Monday, 14 November 2011

st lukes london

St Luke's is an area in the London Borough of Islington, just north of the City of London near the Barbican and Shoreditch. It takes its name from the church of St Luke's,File:Finsbury st lukes 1.jpg on Old Street west of the tube station.St Luke's began as a quiet parish set among the fields and marshlands that lay to the north of London. The parish was formed from part of the existing parish of St. Giles Cripplegate after the construction of St. Luke’s church in 1733. Londoners flocked to this peaceful location to escape the stench and stress of the city, passing through the old city wall at Moorgate. The relationship between Londoners and locals wasn't always neighbourly: in the 15th century there were skirmishes around the nearby village of Hoxton, as villagers objected to hordes of townies trampling over their fields. In the end the crowds prevailed, and, like other villages on the outskirts of the fast-expanding city, St Luke's was inevitably drawn into London's powerful orbit Proximity to London brought gentrification. Houses took the place of fields, and the marshes were drained. By the early 18th century nearby Clerkenwell had been developed into a fashionable resort, boasting attractions such as bathing ponds, spas and medicinal chalybeate springs, valued for their therapeutic properties. There were theatres, tea rooms and pleasure gardens, as well as a booming trade in gin to entice the jaded inhabitants of the city. City Road 

This arcadian idyll didn't last long. Little more than a century after elegant couples had strolled its lawns, the neighbourhood around St Luke's was an overcrowded slum. The Industrial Revolution had brought new industries like printing and clockmaking, but also the crime and chronic poverty that came to characterise much of East London into the 20th century. The notorious Clerkenwell Prison arose on the site of two former prisons, and by the time Charles Dickens made Clerkenwell the backdrop for Fagin and the Artful Dodger, the area was chiefly known for crime and deprivation. The prison was demolished in 1890 but a section the original underground tunnels remained and were re-opened during the blitz for use as an air-raid shelter. They were also supposedly haunted and throughout the early 1990s there were ghost tours given around the site.Due to their historical location outside City of London jurisdiction, St Luke's and Clerkenwell had long been regarded as a little 'beyond the Pale,' on the outer edge of civilised society, associated with religious nonconformists, political radicals and other subversives. From the late 18th century it was also linked to insanity. 1786 saw the opening of St Luke's Hospital for Lunatics, only the second mental hospital in the country (after the notorious Bethlam, better known as Bedlam). This magnificent and forbidding building – to the east of St Luke's Church, opposite what is now Old Street Roundabout – housed violent and 'incurable' patients. Although inmates slept in unheated cells and were subjected to cold water plunges to shock them out of their madness, the hospital had a reputation for its supposedly enlightened approach towards mental illness.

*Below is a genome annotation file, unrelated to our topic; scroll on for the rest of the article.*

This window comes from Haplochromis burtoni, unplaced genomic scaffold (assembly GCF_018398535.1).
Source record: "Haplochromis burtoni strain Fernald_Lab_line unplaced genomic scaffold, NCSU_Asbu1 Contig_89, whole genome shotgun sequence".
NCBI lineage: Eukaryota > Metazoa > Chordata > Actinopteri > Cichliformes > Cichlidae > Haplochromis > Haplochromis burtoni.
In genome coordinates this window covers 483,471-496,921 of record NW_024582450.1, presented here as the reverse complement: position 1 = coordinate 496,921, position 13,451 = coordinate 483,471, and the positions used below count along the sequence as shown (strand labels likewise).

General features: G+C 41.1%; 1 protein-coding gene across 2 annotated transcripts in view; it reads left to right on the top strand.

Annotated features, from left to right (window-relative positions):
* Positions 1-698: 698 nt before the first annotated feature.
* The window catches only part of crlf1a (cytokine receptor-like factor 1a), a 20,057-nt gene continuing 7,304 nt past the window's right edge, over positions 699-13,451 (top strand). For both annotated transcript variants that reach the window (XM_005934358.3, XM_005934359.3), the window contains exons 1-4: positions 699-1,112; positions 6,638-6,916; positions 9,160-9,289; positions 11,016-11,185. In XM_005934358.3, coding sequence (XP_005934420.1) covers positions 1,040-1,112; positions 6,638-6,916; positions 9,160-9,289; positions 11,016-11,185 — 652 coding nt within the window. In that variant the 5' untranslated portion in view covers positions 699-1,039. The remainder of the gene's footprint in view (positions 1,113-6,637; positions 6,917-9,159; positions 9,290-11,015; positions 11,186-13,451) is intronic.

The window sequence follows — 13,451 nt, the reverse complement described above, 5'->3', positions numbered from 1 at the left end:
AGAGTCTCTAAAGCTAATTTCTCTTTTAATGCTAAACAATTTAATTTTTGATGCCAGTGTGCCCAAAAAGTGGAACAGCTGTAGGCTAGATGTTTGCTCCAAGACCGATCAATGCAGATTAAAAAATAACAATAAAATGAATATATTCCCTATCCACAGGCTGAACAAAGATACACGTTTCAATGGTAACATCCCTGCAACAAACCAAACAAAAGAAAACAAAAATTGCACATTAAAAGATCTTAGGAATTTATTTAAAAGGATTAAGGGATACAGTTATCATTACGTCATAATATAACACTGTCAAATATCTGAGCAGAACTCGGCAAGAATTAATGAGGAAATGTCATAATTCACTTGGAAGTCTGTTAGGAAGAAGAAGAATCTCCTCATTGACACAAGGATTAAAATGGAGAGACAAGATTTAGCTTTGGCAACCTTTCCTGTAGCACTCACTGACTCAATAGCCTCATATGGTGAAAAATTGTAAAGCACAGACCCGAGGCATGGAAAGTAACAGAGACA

Halfway through the First World War the building was sold to St Luke's Printing Works, which printed notes for the Bank of England. It was damaged by a German bomb in the Blitz of 1940, and in 1963 was demolished to make way for a shopping centre. What used to be the hospital's exercise garden is now St Luke's Estate, social housing built by the Peabody Trust.

The area extends north of the church to